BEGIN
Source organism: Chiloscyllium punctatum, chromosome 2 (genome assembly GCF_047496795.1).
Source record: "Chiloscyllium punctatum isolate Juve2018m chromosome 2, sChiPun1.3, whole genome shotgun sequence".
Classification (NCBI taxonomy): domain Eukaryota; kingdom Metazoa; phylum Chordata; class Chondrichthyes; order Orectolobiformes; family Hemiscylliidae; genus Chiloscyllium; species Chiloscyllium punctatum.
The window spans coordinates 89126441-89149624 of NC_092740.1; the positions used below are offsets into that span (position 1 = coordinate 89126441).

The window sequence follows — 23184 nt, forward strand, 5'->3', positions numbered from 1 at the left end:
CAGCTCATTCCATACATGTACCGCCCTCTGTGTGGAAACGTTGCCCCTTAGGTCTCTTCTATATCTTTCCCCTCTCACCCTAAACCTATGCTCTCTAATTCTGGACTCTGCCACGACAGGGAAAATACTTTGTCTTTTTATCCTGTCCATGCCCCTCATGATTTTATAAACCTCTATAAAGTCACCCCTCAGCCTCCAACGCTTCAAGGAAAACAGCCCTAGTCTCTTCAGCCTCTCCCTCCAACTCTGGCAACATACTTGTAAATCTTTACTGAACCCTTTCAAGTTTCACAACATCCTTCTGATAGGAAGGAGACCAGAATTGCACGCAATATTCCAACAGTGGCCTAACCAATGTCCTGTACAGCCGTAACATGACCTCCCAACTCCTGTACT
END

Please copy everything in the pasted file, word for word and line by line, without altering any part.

Source organism: Chiloscyllium punctatum, chromosome 2 (genome assembly GCF_047496795.1).
Source record: "Chiloscyllium punctatum isolate Juve2018m chromosome 2, sChiPun1.3, whole genome shotgun sequence".
Classification (NCBI taxonomy): domain Eukaryota; kingdom Metazoa; phylum Chordata; class Chondrichthyes; order Orectolobiformes; family Hemiscylliidae; genus Chiloscyllium; species Chiloscyllium punctatum.
The window spans coordinates 89126441-89149624 of NC_092740.1; the positions used below are offsets into that span (position 1 = coordinate 89126441).

The window sequence follows — 23184 nt, forward strand, 5'->3', positions numbered from 1 at the left end:
CAGCTCATTCCATACATGTACCGCCCTCTGTGTGGAAACGTTGCCCCTTAGGTCTCTTCTATATCTTTCCCCTCTCACCCTAAACCTATGCTCTCTAATTCTGGACTCTGCCACGACAGGGAAAATACTTTGTCTTTTTATCCTGTCCATGCCCCTCATGATTTTATAAACCTCTATAAAGTCACCCCTCAGCCTCCAACGCTTCAAGGAAAACAGCCCTAGTCTCTTCAGCCTCTCCCTCCAACTCTGGCAACATACTTGTAAATCTTTACTGAACCCTTTCAAGTTTCACAACATCCTTCTGATAGGAAGGAGACCAGAATTGCACGCAATATTCCAACAGTGGCCTAACCAATGTCCTGTACAGCCGTAACATGACCTCCCAACTCCTGTACT